Now that 80% of home PCs in the U.S. are infected with Adware and Spy-ware, according to one study; it turns out that nearly every anti-Adware application on the market catches less than half of the bad stuff.

ware tests conducted recently by Eric Howes, an instructor at the AdThat's the conclusion of a remarkably comprehensive series of anti University of Illinois.

Howes, a well-known researcher among PC security professionals, collected 20 different anti Adware applications. He then infected a fresh install of Windows 2000 SP4 and Office 2000 SP3 with several dozen Adware programs in separate stages. Finally, he counted how many active Ad-ware components were removed by each anti Adware product.

(Note: I use the single term "Adware" in this article to refer to both "Adware" and "Spyware." Since it's not necessary for a Spyware program to "call home" to be disruptive, the distinction between Adware and Spyware is meaningless. All such programs display ads or generate revenue for the Adware maker in some other way. )

Unbelievably, however, none of these commentators bothered to print a simple chart showing which anti Adware application did the best job at removing the unwanted components. Even Howes himself hasn't posted such a summary. In a telephone interview, Howes exhibited both modesty and perfectionism, implying that his work wasn't yet done to his satisfaction — despite the fact that his tests are some of the most extensive I've ever seen.

The test results sprawl over six long Web pages, with no overall totals or summary of the figures. It's a daunting body of data, but its bottom line is explosive. Ad-ware seems to be evolving much faster than anti Adware, and the battle is so far being won by the Adware side.

For this issue of the Windows Secrets Newsletter, therefore, I've complied Howes's figures into a straightforward chart, shown below. I removed five products that didn't complete all of Howes's tests for a variety of reasons. What's left is a revealing rating, from the top to the bottom of the anti-Ad-ware heap.

Each anti-Adware application, according to Howe, removed a certain percentage of "critical" Adware components. These are executable .exe and .com files, dynamic link library (.dll) files, and Windows Registry entries (autorun commands and the like).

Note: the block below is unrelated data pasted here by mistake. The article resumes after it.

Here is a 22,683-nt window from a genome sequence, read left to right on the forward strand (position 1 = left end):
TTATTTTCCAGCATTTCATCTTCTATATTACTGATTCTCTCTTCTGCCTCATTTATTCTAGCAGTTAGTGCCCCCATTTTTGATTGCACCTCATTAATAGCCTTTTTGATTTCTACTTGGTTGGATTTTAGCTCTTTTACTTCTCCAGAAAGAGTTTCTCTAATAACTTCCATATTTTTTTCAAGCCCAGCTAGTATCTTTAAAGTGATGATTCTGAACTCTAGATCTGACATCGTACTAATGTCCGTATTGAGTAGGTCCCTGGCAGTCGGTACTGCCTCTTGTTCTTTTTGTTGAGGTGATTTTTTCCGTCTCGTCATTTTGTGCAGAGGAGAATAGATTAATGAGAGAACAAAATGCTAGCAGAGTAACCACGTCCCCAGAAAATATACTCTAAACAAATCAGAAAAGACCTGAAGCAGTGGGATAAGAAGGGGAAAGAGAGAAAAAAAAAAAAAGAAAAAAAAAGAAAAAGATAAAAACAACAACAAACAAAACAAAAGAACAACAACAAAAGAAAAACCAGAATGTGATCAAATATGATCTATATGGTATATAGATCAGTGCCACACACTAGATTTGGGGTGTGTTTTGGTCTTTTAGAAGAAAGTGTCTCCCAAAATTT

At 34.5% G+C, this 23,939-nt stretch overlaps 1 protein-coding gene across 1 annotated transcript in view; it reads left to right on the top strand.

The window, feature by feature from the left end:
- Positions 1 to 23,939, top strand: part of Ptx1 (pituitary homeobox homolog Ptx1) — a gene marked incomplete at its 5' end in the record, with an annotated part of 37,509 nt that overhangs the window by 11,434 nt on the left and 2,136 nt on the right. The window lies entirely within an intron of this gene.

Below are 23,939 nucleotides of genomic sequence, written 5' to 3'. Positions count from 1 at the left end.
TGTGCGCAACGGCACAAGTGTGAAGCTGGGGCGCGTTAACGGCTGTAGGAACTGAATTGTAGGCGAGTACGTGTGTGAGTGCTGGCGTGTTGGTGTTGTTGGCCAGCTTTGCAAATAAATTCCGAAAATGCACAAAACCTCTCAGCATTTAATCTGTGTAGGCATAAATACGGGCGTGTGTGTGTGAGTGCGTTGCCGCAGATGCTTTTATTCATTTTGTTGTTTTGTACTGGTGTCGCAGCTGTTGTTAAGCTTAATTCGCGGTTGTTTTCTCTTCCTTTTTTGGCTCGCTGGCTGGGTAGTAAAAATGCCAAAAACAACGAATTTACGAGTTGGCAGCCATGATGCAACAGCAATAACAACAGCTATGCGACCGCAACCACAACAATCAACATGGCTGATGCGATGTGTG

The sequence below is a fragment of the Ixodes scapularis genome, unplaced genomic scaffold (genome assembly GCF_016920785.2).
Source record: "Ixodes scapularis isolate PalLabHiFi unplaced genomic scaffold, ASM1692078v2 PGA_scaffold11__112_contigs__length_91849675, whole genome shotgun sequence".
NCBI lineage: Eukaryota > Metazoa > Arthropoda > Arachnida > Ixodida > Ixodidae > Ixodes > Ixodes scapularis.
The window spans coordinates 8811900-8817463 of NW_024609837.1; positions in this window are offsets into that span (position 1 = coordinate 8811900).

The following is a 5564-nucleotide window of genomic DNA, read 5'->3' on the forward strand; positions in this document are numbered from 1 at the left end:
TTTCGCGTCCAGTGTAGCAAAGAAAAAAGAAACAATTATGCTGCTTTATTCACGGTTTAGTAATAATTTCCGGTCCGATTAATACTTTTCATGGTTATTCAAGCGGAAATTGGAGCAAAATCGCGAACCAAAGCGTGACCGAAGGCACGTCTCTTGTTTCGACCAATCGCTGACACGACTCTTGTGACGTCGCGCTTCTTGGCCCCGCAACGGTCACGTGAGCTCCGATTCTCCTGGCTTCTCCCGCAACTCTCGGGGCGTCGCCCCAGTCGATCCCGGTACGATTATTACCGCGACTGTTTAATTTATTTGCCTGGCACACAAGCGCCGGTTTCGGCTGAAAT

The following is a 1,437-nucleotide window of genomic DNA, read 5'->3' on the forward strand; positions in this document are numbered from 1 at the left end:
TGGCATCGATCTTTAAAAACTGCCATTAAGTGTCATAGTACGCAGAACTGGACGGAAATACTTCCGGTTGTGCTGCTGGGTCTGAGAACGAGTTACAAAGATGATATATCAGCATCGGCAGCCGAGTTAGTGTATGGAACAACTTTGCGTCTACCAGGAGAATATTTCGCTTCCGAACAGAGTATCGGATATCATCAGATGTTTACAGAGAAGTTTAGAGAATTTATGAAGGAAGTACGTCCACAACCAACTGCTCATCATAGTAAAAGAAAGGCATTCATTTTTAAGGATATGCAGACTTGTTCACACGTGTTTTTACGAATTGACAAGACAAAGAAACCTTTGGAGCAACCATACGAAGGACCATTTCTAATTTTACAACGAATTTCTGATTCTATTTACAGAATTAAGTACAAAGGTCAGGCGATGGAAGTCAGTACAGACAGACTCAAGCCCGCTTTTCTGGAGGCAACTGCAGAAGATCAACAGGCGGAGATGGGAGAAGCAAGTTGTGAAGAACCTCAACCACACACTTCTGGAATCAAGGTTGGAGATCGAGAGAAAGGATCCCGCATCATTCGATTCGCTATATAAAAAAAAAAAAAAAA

Almost all the anti-Ad-ware programs that were tested removed fewer than half of the hundreds of Adware components Howes cataloged.

How to defend Yourself against Adware
First, let me make my opinion clear: The installation of Adware should be illegal and harshly punished. Ad-ware has exploded because it offers big economic incentives for its sponsors. They'll never adequately inform PC users about their software before it's installed. This troubling aspect of Adware will never be wished away.

Only software that a PC user specifically consents to should legally be able to install — and "end-user license agreements" that stretch off the screen should never be counted as consent. (This isn't a knock on "ad-supported software," such as the Opera browser. Such legitimate software is clearly integrated with its advertising and makes it easy to shut off the ads by registering.)

In reality, today's tech-illiterate legislatures will never ban Adware — if they could even think of an effective legal approach to do so. We need to engage the battle on a technical level instead.

“Antivirus Pro” is fake virus protection

How Did “Antivirus Pro 201x” Infect My PC?

There's actually a number of ways this annoying/dangerous little bugger got on to your PC, but the most common, is from downloading & sharing music from torrent related websites, or visiting other sites that ask you to install javascripts to watch certain videos etc. Plainly put, Spyware creators are smart and its a hard job to defend yourself at all times, when you don't even know where to start.

Antivirus Pro is a fake antivirus program (rogue antispyware software). Antivirus Pro 201x uses system warnings and alerts, pop-ups, false scan results in order to trick you into buying the software. The scareware does not offer any protection to computer!